A unique guide that combines the traditional knowledge of reindeer and caribou food preparation, as well as other Arctic recipes and culinary traditions, is set to be released in a few months. The cookbook may provide Alaskans with new ideas for economic opportunities in a changing Arctic.
“This is the plate with a lot of reindeer food. And this is very traditional” said ViviAnn Labba Klemensson in her video blog on luckyreindeer.com. “I’m going to tell you what each piece is. This is the tongue from the reindeer. It’s boiled and we eat it like it is. It’s really a delicacy.”
“This is intestines filled with reindeer blood,” said Klemensson, a reindeer herder of the Swedish Sami people, as she described some of her favorite dishes.
Klemensson’s video blog covers topics ranging from reindeer biology and herding techniques to commenting on development that threatens her herd’s grazing grounds and persevering in a male-dominated profession.
“We’re actually doing something really essential,” said Klemensson inside a lavvu or a cone-shaped tent. “We’re smoking the reindeer meat. And this is yum! It’s really a delicious, delicious food when it’s ready.”
For the indigenous people of the circumpolar north, nothing is wasted when harvesting domesticated reindeer or the larger, migratory subspecies known as caribou. Everything from the animal is used.
Sinew is used for sewing. Hide, antlers and bones, of course, are used for clothing and tools.
“The Sami people and the reindeer herding people, they used to use a lot of reindeer skin and hide to make handicraft,” said Klemensson in another segment of her video blog.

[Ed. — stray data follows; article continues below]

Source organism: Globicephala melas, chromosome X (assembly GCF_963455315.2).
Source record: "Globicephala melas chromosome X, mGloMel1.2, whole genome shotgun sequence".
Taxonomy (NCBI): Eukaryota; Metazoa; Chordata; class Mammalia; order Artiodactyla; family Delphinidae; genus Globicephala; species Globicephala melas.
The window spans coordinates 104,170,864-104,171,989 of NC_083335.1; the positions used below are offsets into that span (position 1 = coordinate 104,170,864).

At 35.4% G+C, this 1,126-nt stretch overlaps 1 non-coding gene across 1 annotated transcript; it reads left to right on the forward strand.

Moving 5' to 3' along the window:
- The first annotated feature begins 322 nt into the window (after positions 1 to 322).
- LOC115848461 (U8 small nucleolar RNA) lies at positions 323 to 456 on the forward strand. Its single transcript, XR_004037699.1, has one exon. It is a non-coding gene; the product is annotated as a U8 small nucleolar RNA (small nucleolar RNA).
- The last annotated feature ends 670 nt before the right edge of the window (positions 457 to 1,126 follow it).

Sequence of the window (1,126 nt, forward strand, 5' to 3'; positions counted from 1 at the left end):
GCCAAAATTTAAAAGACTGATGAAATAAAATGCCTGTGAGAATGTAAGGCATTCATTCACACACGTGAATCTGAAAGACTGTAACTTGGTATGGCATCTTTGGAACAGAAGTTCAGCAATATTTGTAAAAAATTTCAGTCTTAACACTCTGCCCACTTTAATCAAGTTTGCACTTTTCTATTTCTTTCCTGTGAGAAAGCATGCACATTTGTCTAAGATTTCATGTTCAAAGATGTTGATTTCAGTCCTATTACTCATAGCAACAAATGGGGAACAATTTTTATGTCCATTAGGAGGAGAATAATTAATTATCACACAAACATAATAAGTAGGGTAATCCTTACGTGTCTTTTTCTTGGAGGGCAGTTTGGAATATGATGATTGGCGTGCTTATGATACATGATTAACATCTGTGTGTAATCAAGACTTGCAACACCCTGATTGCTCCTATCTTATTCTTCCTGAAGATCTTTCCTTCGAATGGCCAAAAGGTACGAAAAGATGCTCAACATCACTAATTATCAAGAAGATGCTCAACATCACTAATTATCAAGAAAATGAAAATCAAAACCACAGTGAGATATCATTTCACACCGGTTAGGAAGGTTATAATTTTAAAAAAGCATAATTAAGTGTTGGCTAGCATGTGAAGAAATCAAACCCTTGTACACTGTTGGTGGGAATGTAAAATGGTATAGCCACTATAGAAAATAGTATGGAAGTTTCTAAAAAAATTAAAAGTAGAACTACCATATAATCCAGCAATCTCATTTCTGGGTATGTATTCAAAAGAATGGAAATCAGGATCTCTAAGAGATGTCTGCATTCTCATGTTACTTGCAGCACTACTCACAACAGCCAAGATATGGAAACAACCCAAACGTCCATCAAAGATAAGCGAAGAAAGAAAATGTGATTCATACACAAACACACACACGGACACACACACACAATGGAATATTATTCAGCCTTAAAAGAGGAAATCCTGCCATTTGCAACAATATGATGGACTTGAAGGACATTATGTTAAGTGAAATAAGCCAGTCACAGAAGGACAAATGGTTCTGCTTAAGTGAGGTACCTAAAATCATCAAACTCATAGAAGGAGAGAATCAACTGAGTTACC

Now, possibly for the first time ever, thousands of years’ worth of traditional knowledge is being compiled into a new book about Arctic culinary traditions and indigenous food culture. But it’s not just an ordinary cookbook.
“We call it, rather, a cookbook about people, ” said Anders Oskal, director of the International Centre for Reindeer Husbandry in Norway.
Oskal actually prefers to call it a food book.
“Traditional food, traditional ways of preparing food, traditional dishes, and also modern dishes, newer dishes,” Oskal said. “But we had a steady focus on what we might term the food systems of the Arctic indigenous peoples and the culinary traditions that go with it.”
The project was commissioned by the Arctic Council with youth from the Arctic’s various indigenous groups compiling the traditional knowledge.
“We need to have to some long-term responses to this, which is one reason why it’s very sensible for us to work with youth,” Oskal said. “We have to work on these issues today. If we start working on this in 20 years, 30 years, we’re going to lose out. We’ll be running next to the bicycle, to put it that way.”
Oskal said they want to use traditional knowledge to build local economies from within.
“That’s a pathway by which we can have a development based on own knowledge, our own premises and our own people,” he said. “And trying to make the opportunities of a changing Arctic, opportunities for all.”
“It’s not just about reindeer,” Gamble said. “In the Aleutians, it’s about pickled seal fin, and it’s about other recipes from other Permanent Participants.”
Gamble sees the food book as key in taking advantage of the latest opportunities in education and entrepreneurship that are opening up with potentially troubling changes in a warming Arctic.
“But can we take advantage of them? ” Gamble asks. “There’s going to be more shipping through the North Sea route. Does that mean that there’s more opportunity, for instance, for bringing food products to different places and having an avenue to transport and sell things?”
Oskal said the food book is now being edited and will be unveiled at the Arctic Council’s ministerial meeting in Fairbanks in May.